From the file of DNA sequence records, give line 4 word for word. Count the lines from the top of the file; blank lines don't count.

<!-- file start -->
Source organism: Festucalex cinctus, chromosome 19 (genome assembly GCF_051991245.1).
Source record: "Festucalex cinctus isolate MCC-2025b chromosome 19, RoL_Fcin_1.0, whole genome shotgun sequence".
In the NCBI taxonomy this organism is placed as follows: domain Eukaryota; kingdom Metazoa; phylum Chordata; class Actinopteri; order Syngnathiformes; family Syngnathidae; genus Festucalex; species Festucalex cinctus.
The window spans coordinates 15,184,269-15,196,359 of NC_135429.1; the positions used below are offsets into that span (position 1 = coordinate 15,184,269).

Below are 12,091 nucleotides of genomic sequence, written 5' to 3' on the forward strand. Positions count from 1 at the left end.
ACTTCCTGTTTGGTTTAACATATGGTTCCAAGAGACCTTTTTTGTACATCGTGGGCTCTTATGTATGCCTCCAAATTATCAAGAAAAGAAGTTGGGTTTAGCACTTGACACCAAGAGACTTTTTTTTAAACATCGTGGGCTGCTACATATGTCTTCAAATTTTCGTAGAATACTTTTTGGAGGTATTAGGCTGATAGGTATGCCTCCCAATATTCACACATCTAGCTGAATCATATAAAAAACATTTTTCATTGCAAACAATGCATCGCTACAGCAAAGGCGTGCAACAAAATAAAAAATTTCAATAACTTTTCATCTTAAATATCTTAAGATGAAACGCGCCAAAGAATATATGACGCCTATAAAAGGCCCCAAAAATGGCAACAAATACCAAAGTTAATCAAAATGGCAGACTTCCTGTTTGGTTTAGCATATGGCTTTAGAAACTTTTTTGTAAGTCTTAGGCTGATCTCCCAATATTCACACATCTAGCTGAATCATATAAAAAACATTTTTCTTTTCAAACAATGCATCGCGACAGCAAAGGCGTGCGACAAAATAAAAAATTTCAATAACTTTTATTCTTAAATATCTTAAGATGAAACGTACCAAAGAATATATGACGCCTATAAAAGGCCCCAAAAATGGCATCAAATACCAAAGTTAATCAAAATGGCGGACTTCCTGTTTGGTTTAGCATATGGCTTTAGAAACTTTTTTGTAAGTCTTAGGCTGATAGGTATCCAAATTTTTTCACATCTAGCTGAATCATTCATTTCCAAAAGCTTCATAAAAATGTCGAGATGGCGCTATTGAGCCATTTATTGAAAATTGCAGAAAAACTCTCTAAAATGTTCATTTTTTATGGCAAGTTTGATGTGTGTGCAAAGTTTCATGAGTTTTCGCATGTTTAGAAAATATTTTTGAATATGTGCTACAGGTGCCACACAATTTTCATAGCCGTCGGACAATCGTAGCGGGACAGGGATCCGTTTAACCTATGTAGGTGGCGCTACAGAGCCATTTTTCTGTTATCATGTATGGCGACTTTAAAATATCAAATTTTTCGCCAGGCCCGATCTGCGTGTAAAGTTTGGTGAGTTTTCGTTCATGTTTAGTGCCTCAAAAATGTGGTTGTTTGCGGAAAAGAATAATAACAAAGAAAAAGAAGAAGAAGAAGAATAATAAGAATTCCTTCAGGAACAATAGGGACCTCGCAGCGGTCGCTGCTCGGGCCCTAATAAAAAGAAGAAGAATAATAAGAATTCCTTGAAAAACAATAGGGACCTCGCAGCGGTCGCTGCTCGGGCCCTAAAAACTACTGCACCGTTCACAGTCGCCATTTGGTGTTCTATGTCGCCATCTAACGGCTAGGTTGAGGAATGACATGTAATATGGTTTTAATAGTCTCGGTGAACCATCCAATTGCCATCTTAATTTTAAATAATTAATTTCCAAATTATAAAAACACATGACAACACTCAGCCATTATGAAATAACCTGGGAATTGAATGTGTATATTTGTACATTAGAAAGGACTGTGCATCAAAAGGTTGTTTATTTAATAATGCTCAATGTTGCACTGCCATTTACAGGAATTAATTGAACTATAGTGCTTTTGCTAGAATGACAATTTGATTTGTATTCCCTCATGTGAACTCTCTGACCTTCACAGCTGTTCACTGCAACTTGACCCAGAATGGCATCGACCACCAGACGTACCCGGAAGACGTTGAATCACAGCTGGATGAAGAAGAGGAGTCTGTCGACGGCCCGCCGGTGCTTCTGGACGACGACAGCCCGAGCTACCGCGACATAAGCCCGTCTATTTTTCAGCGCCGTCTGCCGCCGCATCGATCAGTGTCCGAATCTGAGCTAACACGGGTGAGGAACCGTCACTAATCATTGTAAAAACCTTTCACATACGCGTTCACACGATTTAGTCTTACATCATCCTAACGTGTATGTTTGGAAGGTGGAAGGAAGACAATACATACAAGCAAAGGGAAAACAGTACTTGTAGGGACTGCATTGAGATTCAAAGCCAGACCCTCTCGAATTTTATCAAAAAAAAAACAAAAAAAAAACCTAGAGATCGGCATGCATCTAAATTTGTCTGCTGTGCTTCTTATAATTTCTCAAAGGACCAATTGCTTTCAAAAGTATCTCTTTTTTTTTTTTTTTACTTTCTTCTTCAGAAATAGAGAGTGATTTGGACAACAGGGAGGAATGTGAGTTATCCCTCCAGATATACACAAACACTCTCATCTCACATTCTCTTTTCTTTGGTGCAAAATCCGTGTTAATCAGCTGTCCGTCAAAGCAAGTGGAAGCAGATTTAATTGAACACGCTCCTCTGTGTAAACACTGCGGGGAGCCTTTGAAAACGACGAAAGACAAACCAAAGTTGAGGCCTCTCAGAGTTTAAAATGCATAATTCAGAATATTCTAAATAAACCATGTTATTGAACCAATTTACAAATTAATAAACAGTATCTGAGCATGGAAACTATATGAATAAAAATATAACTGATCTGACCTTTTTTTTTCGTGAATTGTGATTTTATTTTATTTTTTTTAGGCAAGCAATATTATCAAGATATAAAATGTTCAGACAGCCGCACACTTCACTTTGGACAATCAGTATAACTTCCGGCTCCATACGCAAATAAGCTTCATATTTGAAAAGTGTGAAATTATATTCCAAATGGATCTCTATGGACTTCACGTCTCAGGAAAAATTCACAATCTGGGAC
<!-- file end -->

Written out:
The window spans coordinates 15,184,269-15,196,359 of NC_135429.1; the positions used below are offsets into that span (position 1 = coordinate 15,184,269).